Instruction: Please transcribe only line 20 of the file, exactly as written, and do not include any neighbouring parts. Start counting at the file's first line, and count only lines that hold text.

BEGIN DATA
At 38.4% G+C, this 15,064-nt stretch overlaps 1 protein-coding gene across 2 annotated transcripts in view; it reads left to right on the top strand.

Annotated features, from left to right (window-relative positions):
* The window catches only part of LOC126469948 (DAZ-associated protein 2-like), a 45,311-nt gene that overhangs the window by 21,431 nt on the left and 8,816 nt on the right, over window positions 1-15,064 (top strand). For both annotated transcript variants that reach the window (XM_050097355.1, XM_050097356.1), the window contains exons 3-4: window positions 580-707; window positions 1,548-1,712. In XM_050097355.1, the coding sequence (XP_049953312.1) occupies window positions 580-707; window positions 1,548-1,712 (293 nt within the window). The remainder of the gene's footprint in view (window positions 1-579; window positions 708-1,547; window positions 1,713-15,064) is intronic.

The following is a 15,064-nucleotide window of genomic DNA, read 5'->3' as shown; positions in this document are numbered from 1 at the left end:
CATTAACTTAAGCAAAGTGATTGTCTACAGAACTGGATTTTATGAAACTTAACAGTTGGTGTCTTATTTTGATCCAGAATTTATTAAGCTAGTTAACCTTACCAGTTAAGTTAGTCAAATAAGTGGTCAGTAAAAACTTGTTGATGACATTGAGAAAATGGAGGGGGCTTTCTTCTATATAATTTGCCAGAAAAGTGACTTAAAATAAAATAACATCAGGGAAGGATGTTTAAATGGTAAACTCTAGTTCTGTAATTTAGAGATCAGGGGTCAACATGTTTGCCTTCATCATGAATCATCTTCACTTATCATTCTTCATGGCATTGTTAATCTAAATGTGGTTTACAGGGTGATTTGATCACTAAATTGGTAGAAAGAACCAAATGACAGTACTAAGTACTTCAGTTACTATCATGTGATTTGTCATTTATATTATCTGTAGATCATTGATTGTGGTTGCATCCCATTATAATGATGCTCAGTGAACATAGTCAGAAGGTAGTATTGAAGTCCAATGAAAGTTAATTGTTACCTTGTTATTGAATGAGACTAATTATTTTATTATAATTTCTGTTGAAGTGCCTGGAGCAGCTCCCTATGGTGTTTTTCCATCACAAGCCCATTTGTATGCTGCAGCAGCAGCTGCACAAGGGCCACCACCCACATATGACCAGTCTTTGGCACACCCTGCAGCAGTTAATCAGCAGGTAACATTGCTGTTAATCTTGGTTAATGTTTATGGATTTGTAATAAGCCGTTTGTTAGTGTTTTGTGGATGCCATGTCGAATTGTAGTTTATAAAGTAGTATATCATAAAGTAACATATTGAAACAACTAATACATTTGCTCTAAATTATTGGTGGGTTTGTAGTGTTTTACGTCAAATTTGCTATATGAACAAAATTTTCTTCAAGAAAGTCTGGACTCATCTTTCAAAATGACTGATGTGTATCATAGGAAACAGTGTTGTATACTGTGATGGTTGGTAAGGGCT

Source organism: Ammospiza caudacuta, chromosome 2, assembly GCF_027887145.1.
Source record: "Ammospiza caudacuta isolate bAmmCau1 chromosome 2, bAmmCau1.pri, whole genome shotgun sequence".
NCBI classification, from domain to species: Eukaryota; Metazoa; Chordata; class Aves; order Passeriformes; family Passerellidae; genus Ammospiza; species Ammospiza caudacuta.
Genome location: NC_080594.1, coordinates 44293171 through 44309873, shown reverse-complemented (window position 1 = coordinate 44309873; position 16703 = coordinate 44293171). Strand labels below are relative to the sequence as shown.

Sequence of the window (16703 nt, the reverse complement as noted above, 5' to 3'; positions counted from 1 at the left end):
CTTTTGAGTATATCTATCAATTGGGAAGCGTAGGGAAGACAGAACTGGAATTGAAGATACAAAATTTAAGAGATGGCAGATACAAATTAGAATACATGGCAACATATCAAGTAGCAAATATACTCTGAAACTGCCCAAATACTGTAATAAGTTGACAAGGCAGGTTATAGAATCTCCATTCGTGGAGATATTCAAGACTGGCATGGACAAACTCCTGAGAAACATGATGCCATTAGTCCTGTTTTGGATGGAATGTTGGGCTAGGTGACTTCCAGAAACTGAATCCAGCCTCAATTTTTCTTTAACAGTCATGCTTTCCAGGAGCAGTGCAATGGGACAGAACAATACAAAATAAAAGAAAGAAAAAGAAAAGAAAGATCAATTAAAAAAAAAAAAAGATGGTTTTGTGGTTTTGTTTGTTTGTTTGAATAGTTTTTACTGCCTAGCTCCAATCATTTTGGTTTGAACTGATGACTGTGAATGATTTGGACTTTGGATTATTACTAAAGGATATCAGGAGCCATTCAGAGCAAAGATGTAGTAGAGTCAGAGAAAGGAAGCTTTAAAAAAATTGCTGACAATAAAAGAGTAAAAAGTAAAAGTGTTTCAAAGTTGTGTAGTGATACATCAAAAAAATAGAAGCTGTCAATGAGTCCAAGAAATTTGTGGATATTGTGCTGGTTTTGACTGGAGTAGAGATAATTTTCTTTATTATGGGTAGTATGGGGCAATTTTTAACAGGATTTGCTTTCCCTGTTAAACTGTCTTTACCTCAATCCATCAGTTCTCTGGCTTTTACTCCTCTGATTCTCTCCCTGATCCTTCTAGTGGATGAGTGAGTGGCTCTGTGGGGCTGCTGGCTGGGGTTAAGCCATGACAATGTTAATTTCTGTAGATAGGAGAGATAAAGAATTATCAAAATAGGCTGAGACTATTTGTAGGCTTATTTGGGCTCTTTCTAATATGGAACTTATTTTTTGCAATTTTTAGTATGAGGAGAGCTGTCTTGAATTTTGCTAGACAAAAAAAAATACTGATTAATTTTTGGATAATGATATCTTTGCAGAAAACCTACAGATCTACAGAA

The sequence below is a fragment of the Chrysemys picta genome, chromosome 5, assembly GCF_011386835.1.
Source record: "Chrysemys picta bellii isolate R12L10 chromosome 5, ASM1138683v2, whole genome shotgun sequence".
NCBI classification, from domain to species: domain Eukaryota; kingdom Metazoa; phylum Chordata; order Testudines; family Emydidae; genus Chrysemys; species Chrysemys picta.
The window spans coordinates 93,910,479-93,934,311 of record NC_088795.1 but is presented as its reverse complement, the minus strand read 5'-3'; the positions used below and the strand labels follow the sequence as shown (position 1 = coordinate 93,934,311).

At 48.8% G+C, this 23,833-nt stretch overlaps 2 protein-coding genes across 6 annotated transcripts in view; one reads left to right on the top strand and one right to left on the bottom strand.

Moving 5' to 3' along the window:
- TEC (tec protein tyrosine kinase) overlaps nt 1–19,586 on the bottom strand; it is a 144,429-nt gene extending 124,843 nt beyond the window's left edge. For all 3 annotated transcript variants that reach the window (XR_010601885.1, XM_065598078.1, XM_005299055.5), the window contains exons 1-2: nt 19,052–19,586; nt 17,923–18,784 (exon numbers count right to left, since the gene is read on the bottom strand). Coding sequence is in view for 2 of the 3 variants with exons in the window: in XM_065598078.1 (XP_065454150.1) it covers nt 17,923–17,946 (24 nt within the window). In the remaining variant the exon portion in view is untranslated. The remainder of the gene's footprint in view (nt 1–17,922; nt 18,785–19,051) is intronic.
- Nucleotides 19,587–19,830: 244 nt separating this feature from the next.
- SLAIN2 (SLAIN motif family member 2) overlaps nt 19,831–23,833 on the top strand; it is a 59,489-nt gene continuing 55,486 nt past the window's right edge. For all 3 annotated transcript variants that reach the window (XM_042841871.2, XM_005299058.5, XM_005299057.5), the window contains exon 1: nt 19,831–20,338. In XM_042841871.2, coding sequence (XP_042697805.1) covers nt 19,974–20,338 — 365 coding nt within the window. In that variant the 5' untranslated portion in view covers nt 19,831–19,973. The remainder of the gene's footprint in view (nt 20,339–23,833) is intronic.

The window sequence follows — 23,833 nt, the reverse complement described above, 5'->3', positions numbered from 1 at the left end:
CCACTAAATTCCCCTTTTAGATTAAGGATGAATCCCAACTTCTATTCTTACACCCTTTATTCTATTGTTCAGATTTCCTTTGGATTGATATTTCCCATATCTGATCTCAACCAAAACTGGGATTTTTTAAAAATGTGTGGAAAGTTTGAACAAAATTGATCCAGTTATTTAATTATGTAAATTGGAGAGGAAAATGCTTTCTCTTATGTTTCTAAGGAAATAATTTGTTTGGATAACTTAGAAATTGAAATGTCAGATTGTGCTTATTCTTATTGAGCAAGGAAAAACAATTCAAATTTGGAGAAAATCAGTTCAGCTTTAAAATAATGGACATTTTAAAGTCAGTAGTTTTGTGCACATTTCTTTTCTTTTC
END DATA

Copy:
- SLAIN2 (SLAIN motif family member 2) overlaps nt 19,831–23,833 on the top strand; it is a 59,489-nt gene continuing 55,486 nt past the window's right edge. For all 3 annotated transcript variants that reach the window (XM_042841871.2, XM_005299058.5, XM_005299057.5), the window contains exon 1: nt 19,831–20,338. In XM_042841871.2, coding sequence (XP_042697805.1) covers nt 19,974–20,338 — 365 coding nt within the window. In that variant the 5' untranslated portion in view covers nt 19,831–19,973. The remainder of the gene's footprint in view (nt 20,339–23,833) is intronic.